A couple are suing their tour operator after they were mauled by a lion in their tent on a safari holiday.
Patrick, 64, and Brigitte Fourgeaud, 63, were on a trip in Tanzania, Africa when they woke up to find the huge animal in their tent.
The lion then mauled Patrick, ripping off part of his upper left arm before it was scared away.
Patrick has had to undergo extensive reconstructive surgery on his arm and the pair have both been left psychologically traumatised by the incident, which happened in August 2015.
The couple, who are French, are now pursuing legal action against Sussex-based Africa Travel Resource Ltd, who organised the package holiday.
While tales of holidaymakers being mauled on safari are not common, there have been other incidents in the past, including a suspected poacher who was reportedly eaten by the pride of lions he was trying to hunt in Tanzania in 2018.
Brigitte said: “Several years on, it remains incredibly difficult to think about what happened that night and it still distresses us so much.
“I will never forget that moment when I woke up to see the lion there. I thought we were both going to die. The attack will stay with me for the rest of my life.
“Nothing will change what we have been through, but we both believe that more could have been done to prevent what happened and we both want to ensure that this doesn’t happen to other holidaymakers again.”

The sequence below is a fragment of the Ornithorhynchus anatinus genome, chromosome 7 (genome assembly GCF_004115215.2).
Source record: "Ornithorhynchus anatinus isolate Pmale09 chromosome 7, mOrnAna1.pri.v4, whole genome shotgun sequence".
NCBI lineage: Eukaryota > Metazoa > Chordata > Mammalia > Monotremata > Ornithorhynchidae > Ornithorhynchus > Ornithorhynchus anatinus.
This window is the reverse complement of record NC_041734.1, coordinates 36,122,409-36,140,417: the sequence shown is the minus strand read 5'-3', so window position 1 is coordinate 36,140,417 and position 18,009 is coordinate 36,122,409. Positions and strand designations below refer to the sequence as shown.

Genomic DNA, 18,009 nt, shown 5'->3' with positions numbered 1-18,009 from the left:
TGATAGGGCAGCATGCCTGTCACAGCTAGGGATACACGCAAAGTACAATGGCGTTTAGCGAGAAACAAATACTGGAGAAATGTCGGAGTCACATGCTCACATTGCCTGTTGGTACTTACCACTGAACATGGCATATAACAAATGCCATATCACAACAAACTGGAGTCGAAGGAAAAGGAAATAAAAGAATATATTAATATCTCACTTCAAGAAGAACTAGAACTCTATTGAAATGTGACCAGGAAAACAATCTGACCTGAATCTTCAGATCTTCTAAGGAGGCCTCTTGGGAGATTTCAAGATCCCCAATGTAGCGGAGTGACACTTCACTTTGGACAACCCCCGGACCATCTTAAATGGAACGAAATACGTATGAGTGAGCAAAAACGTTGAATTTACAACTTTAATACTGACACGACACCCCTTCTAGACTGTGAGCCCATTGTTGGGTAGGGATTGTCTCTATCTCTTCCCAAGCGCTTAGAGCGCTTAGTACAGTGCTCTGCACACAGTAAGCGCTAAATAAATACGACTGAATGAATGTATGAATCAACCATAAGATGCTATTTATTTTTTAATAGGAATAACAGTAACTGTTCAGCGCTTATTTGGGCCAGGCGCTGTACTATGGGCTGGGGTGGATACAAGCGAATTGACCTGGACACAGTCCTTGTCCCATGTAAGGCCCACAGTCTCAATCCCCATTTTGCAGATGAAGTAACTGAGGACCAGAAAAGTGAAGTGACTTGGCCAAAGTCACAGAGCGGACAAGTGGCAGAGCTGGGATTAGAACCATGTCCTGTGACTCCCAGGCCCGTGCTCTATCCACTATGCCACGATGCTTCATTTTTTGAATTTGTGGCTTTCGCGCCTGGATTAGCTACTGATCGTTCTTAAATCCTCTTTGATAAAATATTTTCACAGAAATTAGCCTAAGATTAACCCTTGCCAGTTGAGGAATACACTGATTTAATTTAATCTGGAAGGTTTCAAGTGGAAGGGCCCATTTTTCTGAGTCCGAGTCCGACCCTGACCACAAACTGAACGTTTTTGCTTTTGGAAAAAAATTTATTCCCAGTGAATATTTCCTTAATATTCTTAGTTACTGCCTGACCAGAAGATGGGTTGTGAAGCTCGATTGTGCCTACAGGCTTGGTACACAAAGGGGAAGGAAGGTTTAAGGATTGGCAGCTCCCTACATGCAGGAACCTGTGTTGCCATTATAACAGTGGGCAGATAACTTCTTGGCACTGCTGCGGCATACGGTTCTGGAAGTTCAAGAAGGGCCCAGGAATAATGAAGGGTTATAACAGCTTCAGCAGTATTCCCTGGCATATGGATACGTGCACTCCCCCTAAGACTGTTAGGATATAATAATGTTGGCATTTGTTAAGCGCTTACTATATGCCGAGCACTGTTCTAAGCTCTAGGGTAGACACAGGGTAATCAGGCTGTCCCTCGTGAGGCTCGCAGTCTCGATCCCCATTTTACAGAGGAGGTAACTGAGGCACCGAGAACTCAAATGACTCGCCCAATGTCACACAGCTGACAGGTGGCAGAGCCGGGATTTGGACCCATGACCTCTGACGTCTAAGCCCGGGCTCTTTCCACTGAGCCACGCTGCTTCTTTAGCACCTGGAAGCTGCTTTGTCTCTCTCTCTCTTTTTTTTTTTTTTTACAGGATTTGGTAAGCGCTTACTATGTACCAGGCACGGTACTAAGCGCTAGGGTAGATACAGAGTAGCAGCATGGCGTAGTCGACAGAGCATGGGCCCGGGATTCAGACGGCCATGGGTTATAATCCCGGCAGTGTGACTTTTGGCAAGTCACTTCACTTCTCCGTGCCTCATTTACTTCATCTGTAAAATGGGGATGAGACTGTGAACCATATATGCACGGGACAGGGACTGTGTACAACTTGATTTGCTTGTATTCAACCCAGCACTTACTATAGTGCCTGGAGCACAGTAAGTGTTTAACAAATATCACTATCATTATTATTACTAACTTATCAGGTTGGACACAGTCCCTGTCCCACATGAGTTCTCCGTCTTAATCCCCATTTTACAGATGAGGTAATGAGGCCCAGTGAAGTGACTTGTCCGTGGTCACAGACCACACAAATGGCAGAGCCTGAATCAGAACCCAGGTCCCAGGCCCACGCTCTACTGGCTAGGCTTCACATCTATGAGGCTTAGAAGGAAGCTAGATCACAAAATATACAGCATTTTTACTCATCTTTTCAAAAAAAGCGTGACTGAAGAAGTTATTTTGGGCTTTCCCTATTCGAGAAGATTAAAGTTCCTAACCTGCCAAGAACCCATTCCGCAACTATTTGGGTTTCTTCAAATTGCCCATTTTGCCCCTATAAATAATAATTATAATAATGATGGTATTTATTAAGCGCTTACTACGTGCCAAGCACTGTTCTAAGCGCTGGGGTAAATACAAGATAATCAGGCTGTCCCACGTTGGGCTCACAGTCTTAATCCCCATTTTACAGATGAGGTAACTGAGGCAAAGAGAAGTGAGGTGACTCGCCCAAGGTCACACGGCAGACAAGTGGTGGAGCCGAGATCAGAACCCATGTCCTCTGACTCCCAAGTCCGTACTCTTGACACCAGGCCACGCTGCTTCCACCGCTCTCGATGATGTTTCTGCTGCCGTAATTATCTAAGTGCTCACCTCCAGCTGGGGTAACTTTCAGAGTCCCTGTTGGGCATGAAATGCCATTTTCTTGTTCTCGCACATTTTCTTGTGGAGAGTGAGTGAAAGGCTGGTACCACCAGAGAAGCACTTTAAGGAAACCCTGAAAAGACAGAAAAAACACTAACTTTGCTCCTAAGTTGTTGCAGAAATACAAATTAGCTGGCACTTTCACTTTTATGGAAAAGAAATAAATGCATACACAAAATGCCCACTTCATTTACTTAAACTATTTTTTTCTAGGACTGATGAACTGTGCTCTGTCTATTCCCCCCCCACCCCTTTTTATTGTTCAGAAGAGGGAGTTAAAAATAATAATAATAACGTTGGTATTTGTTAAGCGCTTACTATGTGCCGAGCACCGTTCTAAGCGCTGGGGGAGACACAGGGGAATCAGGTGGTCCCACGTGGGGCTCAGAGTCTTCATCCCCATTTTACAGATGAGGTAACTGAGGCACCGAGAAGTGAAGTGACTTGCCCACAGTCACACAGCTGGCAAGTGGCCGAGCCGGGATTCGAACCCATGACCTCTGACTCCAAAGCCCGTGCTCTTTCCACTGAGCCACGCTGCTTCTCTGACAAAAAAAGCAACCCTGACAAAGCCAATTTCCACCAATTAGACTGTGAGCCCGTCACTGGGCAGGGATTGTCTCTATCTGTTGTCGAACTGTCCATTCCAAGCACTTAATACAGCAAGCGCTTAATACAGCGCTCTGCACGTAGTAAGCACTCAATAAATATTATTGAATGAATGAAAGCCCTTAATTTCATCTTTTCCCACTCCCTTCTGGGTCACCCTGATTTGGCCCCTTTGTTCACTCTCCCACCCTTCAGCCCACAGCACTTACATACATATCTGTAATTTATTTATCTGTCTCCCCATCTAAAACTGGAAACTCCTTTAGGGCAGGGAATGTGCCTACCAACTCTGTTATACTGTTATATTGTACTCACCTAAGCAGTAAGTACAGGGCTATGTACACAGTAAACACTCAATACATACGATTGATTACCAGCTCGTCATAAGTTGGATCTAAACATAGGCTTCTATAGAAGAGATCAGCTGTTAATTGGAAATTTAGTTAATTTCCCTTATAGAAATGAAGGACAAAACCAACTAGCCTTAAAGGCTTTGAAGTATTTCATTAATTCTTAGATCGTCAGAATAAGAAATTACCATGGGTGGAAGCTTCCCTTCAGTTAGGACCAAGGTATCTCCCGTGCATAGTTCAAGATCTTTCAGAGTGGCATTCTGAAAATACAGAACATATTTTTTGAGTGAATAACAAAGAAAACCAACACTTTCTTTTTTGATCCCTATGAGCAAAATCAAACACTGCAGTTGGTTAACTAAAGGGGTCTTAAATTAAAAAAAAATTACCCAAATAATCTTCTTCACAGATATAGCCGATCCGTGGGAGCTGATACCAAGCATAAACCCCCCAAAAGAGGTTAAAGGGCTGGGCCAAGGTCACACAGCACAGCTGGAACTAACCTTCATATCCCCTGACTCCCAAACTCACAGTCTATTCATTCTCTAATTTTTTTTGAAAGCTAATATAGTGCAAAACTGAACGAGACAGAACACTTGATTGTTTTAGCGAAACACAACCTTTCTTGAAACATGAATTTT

The pair claim that a range of health and safety failings led to the attack, including a lack of precautions to make sure animals couldn’t get to where they were sleeping.
Leane Shanks, an international serious injury expert from law firm Irwin Mitchell, which is representing the couple, said: “Four years on from this horrific attack, Patrick and Brigitte are still trying to come to terms with the ordeal they faced that night.
“Having always been passionate about seeing animals in the wild, and having been on several safaris in Africa in the past, they had booked this holiday to an area of Africa that they particularly loved.
“Tour operators and holiday firms have a duty of care to ensure the safety of customers, and in this case we believe this did not happen.
“Patrick and Brigitte believe that no-one was keeping a constant watch throughout the night over the camp while they were sleeping in their tents.
"In addition, they were given no adequate advice by their guide on the particular risks that night of camping in that location.
"This is astonishing when the tents were set up at a location which we understand was known to be frequented by lions and other wild animals at night.”
A spokesman for Africa Travel Resource said: “The company can not comment at this time as the matter is still subject to legal proceedings.”